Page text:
One of the Greatest Games Ever Pitched in MLB Betting
Los Angeles Dodgers broadcasting legend Vin Scully announced that he would return for yet another season calling Dodgers baseball games for delight of their MLB Betting fans. However, he has limited his schedule even further. Even before the change, he did not travel away from the West Coast except for postseason games, and now he will be doing even fewer games. One of Scully’s favorite games as a broadcaster happened in a September…back in 1965.
Taking a Closer Look at One of the Greatest Games Ever Pitched in MLB Betting
— FS1 (@FS1) September 10, 2015
There were a few things that were notable about the game in addition to Koufax’s outstanding performance. The opposing pitcher, Bob Hendley, also had a no-hitter going through six innings, and Hendley only gave up one hit – which did not lead to a run. The final score was 1-0, but the Dodgers scored an unearned run. This game has the record for the fewest base runners in any game with both teams, as only two Dodgers would reach base. These reasons were factors for the game’s selection in a 1995 poll of the Society for American Baseball Research as the greatest pitching performance of all time.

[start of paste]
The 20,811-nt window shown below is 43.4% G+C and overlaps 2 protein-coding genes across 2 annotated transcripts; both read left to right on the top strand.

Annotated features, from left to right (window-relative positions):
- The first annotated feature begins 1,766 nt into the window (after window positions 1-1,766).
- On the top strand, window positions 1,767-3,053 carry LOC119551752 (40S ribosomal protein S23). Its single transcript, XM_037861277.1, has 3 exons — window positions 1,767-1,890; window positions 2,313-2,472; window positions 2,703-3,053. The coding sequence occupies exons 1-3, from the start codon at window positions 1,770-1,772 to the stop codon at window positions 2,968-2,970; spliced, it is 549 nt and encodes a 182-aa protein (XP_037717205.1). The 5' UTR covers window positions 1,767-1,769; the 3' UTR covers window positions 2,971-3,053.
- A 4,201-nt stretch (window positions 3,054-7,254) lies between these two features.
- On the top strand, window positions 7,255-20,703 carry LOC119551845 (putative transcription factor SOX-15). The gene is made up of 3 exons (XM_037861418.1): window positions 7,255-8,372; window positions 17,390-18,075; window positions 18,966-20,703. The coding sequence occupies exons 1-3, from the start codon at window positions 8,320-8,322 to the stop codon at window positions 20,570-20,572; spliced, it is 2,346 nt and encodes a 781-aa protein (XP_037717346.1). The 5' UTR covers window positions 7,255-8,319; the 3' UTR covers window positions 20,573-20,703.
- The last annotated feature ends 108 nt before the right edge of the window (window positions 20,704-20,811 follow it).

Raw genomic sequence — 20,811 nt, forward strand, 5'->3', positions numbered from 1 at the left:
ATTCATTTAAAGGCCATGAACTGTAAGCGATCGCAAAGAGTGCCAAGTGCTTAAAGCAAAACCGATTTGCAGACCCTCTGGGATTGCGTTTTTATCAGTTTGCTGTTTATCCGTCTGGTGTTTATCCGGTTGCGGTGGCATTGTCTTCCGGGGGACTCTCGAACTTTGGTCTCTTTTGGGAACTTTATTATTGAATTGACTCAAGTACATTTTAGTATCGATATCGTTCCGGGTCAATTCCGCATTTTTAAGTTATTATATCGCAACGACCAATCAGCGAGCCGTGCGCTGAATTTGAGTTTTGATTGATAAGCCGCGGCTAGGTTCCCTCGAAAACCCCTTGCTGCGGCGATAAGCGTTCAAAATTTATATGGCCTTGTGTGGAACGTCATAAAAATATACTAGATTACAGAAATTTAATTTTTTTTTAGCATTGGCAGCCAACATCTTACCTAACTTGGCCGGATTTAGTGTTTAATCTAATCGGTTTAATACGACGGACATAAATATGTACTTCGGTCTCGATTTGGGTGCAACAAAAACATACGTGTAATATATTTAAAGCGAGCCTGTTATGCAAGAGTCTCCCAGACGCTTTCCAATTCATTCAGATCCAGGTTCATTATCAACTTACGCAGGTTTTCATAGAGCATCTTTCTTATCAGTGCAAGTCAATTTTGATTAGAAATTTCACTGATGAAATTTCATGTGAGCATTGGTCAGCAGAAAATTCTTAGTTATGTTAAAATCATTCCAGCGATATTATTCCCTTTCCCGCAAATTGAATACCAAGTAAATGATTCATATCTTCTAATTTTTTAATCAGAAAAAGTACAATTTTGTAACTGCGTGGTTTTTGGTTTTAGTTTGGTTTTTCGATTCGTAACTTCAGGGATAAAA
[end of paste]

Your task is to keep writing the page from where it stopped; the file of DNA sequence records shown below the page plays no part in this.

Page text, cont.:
Obviously, Koufax was dominant throughout, but one particularly interesting fact was his ability to strike out the side in both the eighth and ninth innings. Ernie Banks, one of the greatest hitting shortstops of all time, didn’t make contact with a pitch all day. No pitcher would finish a no-hitter by striking out the side in the ninth inning again until June 9, 2015, when the San Francisco Giants’ Chris Heston did it. In the game, Koufax threw 113 pitches, 79 for strikes.
Jeff Torborg, who caught the game, would also catch Nolan Ryan’s first no-hitter in 1973. Five days later, Hendley and Koufax faced off again in Chicago, but the Cubs won this time, 2-1. The Cubs would not have another no-hitter thrown against them until July 25, 2015, when the Phillies’ Cole Hamels threw a no-hitter. They had gone 7,920 games without a no-hitter, the longest span of any MLB team.
An irony came from the fact that Koufax had a way of telegraphing his pitches. You could look at his windup and tell if you were getting a fastball or a curveball. The fact that batters knew what was coming but still could not hit it made the no-hitter even sweeter.